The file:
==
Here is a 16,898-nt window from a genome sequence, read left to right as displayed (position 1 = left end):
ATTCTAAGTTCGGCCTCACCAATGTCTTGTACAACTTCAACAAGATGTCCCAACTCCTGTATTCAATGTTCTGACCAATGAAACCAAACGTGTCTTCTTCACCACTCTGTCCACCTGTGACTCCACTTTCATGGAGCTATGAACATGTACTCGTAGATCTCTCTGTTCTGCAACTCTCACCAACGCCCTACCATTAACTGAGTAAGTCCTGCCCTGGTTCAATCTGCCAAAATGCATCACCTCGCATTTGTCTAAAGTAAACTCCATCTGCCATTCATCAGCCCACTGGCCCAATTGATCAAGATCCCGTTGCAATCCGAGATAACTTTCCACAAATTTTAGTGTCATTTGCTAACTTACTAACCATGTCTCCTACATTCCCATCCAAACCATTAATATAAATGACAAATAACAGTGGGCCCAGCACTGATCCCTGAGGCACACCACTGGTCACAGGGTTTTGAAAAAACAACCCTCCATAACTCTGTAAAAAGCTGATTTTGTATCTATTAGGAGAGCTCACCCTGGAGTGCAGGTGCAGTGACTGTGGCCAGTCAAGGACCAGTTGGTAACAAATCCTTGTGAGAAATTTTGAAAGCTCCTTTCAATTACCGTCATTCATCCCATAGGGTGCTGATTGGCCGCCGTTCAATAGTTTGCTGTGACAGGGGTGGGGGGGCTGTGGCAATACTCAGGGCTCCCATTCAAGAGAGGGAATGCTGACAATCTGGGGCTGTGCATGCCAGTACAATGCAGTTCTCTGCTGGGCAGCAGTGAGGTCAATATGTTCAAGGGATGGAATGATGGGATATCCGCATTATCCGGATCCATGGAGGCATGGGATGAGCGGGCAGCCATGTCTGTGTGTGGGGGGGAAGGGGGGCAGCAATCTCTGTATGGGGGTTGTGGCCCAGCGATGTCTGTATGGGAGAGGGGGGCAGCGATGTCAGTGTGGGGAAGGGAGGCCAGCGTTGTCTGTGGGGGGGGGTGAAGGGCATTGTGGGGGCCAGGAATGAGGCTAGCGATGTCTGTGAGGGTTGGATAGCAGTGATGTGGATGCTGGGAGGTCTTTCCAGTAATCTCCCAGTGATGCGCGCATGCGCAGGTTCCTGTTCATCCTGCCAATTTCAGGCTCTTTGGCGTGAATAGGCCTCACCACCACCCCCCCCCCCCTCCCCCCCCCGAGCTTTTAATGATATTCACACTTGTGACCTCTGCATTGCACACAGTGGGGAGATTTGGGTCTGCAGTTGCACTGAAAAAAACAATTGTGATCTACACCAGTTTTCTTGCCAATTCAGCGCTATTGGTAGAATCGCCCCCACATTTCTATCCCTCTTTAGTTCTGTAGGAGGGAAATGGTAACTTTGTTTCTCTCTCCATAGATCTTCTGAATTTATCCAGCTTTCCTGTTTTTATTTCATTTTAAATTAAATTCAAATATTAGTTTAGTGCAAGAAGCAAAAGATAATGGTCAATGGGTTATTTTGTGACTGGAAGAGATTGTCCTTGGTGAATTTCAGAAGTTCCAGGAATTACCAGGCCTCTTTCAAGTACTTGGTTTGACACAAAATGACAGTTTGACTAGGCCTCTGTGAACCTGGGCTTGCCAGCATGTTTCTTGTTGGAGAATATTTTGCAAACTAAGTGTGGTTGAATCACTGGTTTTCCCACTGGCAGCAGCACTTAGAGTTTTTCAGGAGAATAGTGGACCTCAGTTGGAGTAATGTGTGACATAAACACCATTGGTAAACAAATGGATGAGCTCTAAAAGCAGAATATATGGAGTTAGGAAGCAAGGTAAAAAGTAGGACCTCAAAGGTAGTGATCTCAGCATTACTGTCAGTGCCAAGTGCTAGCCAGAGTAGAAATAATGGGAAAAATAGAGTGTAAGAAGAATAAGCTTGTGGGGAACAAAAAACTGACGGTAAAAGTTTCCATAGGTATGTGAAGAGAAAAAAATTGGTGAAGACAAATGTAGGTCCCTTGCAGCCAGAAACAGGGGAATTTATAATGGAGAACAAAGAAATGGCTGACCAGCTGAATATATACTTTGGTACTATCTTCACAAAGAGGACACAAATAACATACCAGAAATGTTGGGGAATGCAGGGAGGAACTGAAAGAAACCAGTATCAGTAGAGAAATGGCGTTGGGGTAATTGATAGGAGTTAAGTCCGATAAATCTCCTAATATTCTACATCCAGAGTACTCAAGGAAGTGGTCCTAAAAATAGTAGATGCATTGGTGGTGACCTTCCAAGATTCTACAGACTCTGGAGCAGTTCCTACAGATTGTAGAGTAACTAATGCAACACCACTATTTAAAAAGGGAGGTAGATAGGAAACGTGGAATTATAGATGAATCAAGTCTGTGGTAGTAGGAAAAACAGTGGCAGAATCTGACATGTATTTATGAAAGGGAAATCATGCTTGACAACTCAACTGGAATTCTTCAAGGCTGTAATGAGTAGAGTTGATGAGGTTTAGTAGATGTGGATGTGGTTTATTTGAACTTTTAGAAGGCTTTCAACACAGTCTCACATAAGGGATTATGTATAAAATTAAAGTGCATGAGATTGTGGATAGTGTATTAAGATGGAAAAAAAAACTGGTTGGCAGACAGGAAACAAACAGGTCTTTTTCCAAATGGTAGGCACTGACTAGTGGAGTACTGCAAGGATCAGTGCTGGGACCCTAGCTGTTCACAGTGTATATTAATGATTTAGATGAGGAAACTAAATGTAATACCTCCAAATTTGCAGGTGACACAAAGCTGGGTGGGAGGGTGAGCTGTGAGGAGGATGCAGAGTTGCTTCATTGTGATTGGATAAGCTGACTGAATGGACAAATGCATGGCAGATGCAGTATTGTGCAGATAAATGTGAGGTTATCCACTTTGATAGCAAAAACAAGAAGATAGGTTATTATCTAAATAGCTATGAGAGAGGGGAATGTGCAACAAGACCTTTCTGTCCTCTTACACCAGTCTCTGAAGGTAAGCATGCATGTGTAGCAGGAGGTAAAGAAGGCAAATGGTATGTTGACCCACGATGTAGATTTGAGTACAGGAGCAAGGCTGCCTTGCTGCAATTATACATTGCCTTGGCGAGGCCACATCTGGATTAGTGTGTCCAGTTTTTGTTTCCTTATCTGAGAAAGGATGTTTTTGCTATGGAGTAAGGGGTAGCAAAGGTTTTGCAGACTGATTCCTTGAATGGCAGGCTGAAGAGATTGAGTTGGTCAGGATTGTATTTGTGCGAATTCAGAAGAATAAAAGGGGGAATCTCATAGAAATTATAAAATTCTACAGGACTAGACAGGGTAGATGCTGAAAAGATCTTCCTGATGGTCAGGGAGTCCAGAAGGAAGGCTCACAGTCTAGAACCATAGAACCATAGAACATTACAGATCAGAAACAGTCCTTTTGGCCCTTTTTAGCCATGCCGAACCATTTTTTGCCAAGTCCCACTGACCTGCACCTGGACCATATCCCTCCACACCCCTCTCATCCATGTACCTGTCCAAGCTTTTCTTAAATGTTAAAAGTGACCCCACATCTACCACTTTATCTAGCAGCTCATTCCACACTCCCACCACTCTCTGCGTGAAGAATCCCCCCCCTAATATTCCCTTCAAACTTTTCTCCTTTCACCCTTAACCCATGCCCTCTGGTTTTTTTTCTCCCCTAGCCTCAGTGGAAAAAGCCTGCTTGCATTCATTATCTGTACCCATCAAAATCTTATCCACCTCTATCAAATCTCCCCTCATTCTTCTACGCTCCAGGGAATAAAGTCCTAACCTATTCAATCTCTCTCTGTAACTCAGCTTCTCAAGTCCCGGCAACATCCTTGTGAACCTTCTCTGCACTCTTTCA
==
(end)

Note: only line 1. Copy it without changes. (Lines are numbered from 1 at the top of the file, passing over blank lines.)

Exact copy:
Here is a 16,898-nt window from a genome sequence, read left to right as displayed (position 1 = left end):